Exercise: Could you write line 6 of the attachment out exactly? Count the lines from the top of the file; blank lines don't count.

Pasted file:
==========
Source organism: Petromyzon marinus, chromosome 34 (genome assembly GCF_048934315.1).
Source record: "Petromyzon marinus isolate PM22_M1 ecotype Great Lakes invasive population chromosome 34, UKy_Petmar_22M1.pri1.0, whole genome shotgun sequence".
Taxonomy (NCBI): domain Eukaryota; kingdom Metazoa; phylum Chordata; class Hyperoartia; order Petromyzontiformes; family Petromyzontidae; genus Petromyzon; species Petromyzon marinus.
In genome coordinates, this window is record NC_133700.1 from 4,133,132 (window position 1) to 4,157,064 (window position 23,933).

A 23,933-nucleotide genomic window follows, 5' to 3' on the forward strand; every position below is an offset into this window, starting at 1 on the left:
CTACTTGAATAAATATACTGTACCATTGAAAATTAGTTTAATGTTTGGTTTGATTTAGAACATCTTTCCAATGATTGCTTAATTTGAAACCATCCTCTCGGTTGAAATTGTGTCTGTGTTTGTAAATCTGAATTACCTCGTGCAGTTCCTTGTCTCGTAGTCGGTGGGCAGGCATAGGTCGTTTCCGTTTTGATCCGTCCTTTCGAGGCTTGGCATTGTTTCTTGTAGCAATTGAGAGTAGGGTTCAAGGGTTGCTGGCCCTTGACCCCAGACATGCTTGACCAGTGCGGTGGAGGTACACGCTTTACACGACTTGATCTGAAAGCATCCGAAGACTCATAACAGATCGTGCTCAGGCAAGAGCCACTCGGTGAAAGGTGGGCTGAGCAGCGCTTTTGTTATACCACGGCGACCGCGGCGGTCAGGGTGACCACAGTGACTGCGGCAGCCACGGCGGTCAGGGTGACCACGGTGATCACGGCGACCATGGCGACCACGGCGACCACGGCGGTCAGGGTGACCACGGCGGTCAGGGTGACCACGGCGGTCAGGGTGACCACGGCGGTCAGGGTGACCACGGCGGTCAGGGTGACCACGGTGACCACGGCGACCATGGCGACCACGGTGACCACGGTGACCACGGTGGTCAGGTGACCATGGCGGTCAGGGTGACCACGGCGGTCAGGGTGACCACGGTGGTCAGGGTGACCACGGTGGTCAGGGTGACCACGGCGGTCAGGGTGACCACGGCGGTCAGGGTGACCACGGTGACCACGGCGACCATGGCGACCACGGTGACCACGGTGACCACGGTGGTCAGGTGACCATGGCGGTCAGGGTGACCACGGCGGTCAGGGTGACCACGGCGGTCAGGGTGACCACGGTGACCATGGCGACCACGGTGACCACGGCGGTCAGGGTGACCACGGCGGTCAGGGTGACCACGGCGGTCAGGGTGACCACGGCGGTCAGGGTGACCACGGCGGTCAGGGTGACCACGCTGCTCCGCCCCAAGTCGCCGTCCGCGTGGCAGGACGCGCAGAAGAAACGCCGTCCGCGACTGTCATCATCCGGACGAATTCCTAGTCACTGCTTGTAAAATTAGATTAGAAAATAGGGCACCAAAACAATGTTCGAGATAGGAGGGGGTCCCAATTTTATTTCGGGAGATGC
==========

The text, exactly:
CTACTTGAATAAATATACTGTACCATTGAAAATTAGTTTAATGTTTGGTTTGATTTAGAACATCTTTCCAATGATTGCTTAATTTGAAACCATCCTCTCGGTTGAAATTGTGTCTGTGTTTGTAAATCTGAATTACCTCGTGCAGTTCCTTGTCTCGTAGTCGGTGGGCAGGCATAGGTCGTTTCCGTTTTGATCCGTCCTTTCGAGGCTTGGCATTGTTTCTTGTAGCAATTGAGAGTAGGGTTCAAGGGTTGCTGGCCCTTGACCCCAGACATGCTTGACCAGTGCGGTGGAGGTACACGCTTTACACGACTTGATCTGAAAGCATCCGAAGACTCATAACAGATCGTGCTCAGGCAAGAGCCACTCGGTGAAAGGTGGGCTGAGCAGCGCTTTTGTTATACCACGGCGACCGCGGCGGTCAGGGTGACCACAGTGACTGCGGCAGCCACGGCGGTCAGGGTGACCACGGTGATCACGGCGACCATGGCGACCACGGCGACCACGGCGGTCAGGGTGACCACGGCGGTCAGGGTGACCACGGCGGTCAGGGTGACCACGGCGGTCAGGGTGACCACGGCGGTCAGGGTGACCACGGTGACCACGGCGACCATGGCGACCACGGTGACCACGGTGACCACGGTGGTCAGGTGACCATGGCGGTCAGGGTGACCACGGCGGTCAGGGTGACCACGGTGGTCAGGGTGACCACGGTGGTCAGGGTGACCACGGCGGTCAGGGTGACCACGGCGGTCAGGGTGACCACGGTGACCACGGCGACCATGGCGACCACGGTGACCACGGTGACCACGGTGGTCAGGTGACCATGGCGGTCAGGGTGACCACGGCGGTCAGGGTGACCACGGCGGTCAGGGTGACCACGGTGACCATGGCGACCACGGTGACCACGGCGGTCAGGGTGACCACGGCGGTCAGGGTGACCACGGCGGTCAGGGTGACCACGGCGGTCAGGGTGACCACGGCGGTCAGGGTGACCACGCTGCTCCGCCCCAAGTCGCCGTCCGCGTGGCAGGACGCGCAGAAGAAACGCCGTCCGCGACTGTCATCATCCGGACGAATTCCTAGTCACTGCTTGTAAAATTAGATTAGAAAATAGGGCACCAAAACAATGTTCGAGATAGGAGGGGGTCCCAATTTTATTTCGGGAGATGC